David Hogg Leaves Orders That if He's Killed His Body Is To Be Dumped at the NRA


The student turned activist turned alarmist turned propagandist David Hogg is in the news again.

Hogg, as you’ll remember, was a student at Marjory Stoneman Douglas High School, the site of a mass shooting in February 2018. After the shooting, he emerged from the student body as one of its most vocal opponent to guns and the National Rifle Association.

He’s made headlines time and time again, often because of controversial statements, misunderstanding facts, and, of course, his hyperbolic anti-gun rhetoric.

His latest desperate plea for attention came in the form of a number of tweets focused on death, one of which dealt with his own death specifically.

“If I die from gun violence I want my photo published, there will be those that say you are politicizing tragedy,” he wrote. “They are wrong, not doing anything to stop this violence is politicizing tragedy.”

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“In the event I am killed, organize, mobilize and get the Peace Plan passed and put my body on the NRAs doorstep in Fairfax, VA,” he added.

Hogg’s apparent fixation with death is somewhat understandable.

Having multiple friends and acquaintances die in the same event in which you could have been killed is enough to scar anyone.

Do you think it's time David Hogg stepped out of the spotlight?

Concern about death is understandable. What Hogg is doing with that concern, however, is less understandable.

The NRA didn’t kill Hogg’s classmates. A troubled, wicked student killed them. American gun owners didn’t kill those students. A young man who benefited from a liberal school program designed to stop the “school-to-prison pipeline” killed them.

Hogg’s fixation with helping the world avoid more mass shootings is understandable, laudable even. But he’s placed the blame in the wrong place entirely.

In the wake of James Alex Fields’ horrible car attack on peaceful protesters in Charlottesville, Virginia, in 2017, hardly anyone (if anyone at all) called for greater regulation of cars. The same can be said of the 2016 truck terror attack in Nice, France.

While protests of that nature can, without too much suspension of belief, be imagined, the idea of blaming AAA or the United Auto Workers of America for homicide via vehicle is truly bizarre.

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And what Hogg is doing is comparable. The NRA, contrary to leftist and media talking points, isn’t some massive organization headed by gun companies determined to shove the agenda of a very few down the throats of a largely anti-gun public.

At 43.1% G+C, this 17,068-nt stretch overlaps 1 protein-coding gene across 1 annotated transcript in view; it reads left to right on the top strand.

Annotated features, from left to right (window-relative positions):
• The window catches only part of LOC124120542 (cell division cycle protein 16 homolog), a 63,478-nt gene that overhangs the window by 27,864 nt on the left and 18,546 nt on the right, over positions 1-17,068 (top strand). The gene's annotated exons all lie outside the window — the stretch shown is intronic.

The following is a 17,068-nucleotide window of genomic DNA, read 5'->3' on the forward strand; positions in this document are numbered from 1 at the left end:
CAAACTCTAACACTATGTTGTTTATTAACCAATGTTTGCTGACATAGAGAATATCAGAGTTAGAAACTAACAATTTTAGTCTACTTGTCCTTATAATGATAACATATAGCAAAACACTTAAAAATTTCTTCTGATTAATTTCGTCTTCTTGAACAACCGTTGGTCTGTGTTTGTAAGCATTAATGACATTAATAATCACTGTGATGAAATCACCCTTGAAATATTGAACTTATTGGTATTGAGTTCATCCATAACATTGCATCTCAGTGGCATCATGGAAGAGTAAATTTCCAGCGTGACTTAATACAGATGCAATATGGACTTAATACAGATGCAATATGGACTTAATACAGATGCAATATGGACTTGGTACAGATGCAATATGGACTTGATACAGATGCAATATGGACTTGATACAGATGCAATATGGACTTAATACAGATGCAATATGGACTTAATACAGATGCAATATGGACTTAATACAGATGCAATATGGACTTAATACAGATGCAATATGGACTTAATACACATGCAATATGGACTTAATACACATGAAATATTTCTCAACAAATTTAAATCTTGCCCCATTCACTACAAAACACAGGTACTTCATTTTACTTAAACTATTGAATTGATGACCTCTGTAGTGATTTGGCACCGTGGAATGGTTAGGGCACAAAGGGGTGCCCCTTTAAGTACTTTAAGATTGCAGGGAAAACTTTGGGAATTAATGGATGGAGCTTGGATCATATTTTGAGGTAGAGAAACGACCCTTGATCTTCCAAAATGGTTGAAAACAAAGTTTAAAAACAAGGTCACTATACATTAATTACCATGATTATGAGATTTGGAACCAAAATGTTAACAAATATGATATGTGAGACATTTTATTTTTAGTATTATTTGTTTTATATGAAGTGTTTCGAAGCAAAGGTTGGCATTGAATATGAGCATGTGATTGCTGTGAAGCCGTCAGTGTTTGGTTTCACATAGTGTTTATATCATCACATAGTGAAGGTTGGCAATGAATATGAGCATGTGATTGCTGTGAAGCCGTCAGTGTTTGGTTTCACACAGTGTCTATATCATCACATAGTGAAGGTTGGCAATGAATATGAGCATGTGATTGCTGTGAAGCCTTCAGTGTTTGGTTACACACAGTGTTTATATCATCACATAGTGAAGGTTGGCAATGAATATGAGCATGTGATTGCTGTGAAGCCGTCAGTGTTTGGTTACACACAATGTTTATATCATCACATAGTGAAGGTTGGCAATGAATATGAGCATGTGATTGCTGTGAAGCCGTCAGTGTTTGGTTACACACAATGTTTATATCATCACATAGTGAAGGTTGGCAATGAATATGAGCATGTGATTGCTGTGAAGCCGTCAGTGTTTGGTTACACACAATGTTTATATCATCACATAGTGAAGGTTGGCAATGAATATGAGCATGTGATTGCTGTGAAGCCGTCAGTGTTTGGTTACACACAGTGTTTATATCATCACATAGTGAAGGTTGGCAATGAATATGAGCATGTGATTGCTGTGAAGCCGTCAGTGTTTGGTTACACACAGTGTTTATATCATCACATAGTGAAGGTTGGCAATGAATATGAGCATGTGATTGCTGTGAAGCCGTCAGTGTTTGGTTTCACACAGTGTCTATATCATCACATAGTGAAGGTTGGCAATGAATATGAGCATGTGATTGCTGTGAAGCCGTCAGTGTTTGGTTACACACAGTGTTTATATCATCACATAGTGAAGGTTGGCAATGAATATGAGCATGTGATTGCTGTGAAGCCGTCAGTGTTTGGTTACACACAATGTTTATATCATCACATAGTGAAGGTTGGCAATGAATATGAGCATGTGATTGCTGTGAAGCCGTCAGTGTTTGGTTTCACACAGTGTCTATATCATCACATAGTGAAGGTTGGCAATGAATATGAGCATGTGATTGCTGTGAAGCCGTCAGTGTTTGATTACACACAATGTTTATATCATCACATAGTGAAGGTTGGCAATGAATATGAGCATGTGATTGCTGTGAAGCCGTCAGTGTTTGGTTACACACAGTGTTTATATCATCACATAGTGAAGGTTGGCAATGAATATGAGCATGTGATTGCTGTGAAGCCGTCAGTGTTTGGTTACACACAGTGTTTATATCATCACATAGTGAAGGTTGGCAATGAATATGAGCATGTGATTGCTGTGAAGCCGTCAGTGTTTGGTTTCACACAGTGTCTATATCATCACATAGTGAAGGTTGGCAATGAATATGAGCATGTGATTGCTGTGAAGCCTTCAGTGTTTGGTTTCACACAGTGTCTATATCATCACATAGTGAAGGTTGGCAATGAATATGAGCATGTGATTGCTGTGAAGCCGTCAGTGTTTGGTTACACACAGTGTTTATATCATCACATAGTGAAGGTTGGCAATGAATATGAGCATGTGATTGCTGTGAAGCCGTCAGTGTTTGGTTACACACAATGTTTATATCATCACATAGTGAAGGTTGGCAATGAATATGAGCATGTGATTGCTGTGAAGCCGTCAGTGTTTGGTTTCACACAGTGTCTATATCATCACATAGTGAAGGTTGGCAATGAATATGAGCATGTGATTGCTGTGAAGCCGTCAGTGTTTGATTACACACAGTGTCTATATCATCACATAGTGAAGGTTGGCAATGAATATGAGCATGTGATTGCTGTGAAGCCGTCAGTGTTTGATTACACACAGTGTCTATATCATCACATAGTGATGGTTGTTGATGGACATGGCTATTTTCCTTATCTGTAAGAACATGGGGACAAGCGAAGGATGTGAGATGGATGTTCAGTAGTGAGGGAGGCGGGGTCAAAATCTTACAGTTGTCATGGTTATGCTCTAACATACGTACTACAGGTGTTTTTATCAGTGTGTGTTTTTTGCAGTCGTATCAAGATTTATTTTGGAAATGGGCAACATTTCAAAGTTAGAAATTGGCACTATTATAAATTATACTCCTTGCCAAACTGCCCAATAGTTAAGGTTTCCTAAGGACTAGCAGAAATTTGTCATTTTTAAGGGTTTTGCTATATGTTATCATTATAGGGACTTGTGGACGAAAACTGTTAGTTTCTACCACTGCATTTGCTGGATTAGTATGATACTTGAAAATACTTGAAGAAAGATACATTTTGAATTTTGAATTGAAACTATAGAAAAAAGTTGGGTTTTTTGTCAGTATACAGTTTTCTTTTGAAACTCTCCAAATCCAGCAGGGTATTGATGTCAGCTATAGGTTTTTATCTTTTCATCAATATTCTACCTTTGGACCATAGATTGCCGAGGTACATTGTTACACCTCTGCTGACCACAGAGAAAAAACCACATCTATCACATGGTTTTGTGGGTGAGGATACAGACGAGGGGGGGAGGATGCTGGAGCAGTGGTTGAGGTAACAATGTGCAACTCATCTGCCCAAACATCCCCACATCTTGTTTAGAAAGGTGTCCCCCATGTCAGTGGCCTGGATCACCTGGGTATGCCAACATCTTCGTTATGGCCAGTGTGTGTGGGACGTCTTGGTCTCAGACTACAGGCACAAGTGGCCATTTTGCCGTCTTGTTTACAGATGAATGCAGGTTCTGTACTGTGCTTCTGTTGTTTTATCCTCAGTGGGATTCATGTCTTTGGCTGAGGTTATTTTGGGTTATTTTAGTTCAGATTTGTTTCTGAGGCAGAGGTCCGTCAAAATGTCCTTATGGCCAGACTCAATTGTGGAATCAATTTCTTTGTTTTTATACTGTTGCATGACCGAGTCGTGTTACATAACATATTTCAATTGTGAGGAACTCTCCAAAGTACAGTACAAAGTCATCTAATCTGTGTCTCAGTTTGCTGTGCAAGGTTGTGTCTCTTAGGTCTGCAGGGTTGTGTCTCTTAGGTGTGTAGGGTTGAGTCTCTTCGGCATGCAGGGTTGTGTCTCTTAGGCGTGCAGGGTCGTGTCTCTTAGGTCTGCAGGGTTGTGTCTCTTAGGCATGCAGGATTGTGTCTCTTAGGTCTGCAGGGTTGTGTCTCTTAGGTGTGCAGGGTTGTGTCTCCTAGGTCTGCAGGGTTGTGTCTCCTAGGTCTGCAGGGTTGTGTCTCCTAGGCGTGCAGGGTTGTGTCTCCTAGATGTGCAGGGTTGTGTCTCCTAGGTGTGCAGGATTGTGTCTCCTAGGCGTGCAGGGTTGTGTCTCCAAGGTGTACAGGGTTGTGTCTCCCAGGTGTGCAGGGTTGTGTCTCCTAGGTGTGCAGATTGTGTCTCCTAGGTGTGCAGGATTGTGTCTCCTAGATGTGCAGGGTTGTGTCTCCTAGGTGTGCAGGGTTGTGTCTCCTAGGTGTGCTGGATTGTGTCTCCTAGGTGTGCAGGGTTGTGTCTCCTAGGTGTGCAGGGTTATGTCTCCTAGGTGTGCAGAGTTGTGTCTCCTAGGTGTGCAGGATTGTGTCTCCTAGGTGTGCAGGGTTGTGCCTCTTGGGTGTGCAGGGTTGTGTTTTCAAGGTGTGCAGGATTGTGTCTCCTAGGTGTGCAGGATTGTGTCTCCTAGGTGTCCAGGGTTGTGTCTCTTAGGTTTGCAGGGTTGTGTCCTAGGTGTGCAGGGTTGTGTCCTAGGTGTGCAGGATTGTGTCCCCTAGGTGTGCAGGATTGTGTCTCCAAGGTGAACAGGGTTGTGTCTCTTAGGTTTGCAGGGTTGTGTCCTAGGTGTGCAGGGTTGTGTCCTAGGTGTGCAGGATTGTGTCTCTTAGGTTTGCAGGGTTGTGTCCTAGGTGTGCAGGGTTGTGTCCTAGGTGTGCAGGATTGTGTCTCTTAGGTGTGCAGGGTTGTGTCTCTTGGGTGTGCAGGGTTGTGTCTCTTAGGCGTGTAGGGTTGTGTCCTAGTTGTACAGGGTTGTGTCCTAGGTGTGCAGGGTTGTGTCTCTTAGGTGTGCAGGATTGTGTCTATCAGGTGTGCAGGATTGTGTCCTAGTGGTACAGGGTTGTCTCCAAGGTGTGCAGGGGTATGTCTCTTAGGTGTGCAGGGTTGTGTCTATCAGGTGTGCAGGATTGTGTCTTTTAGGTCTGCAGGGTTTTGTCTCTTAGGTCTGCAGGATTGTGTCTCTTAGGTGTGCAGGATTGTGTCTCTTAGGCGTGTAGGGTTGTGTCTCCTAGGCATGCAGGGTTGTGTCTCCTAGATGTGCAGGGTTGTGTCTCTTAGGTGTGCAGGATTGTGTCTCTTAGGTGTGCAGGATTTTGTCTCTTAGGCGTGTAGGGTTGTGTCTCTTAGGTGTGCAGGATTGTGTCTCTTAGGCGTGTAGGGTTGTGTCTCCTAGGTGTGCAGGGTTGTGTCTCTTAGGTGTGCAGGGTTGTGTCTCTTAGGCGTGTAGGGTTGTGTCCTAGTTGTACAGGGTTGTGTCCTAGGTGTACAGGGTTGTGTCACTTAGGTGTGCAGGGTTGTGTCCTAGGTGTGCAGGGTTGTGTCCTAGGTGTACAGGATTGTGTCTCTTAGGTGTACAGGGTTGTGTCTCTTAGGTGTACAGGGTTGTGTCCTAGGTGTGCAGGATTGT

No, the NRA exists because thousands and thousands of Americans make thousands and thousands of donations every year, and those Americans have no desire to shove an agenda down the throats of other Americans.

Instead, NRA supporters want to make certain that the anti-gun left doesn’t run roughshod over the Constitution on its way to shove its agenda down the throats of Americans.

The NRA isn’t abusing the American people. The NRA is the American people.

The truly sad part about Hogg’s vendetta against guns is that he could be doing a great deal of good with all of the energy he’s putting into something that is not good.

In an age of instant fame via YouTube, woke celebrities, and grand narratives spun by the left, young people can easily be sucked into the vacuous world of leftist activism — a world that does nothing at all to help individuals.

What we need are fewer young people trying to change the world and more young people who, as Canadian psychologist and speaker Jordan Peterson urges, set their own house in order — young people who realize they need to make a difference in their own lives and those around them before they even consider something on a larger scale.

If more young people did that (and more Americans in general), the problems of poverty, depression, anxiety, loneliness, neglect, abuse and violence would almost certainly recede significantly.

David Hogg would certainly say he wants to see that happen, but there’s a difference between saying something and doing the actual work to make it happen. Hogg says a lot of things, but instead of empty words, it’s time he began acting.

CORRECTION, Aug. 27, 2019: As originally published this article referred to the 2017 Charlottesville rally as having occurred in North Carolina. The rally occurred in Charlottesville, Virginia, and we have corrected the article accordingly.

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Josh Manning is deputy managing editor for assignment at The Western Journal. He holds a masters in public policy from Harvard University and has a background in higher education.
Josh Manning grew up outside of Memphis, TN and developed a love of history, politics, and government studies thanks to a life-changing history and civics teacher named Mr. McBride.

He holds an MPP from Harvard University and a BA from Lyon College, a small but distinguished liberal arts college where later in his career he served as an interim vice president.

While in school he did everything possible to confront, discomfit, and drive ivy league liberals to their knees.

After a number of years working in academe, he moved to digital journalism and opinion. Since that point, he has held various leadership positions at The Western Journal.

He's married to a gorgeous blonde who played in the 1998 NCAA women's basketball championship game, and he has two teens who hate doing dishes more than poison. He makes life possible for two boxers -- "Hank" Rearden Manning and "Tucker" Carlson Manning -- and a pitbull named Nikki Haley "Gracie" Manning.
MPP from Harvard University, BA from Lyon College
Phoenix, Arizona
Languages Spoken
English, tiny fragments of college French
Topics of Expertise
Writing, politics, Christianity, social media curation, higher education, firearms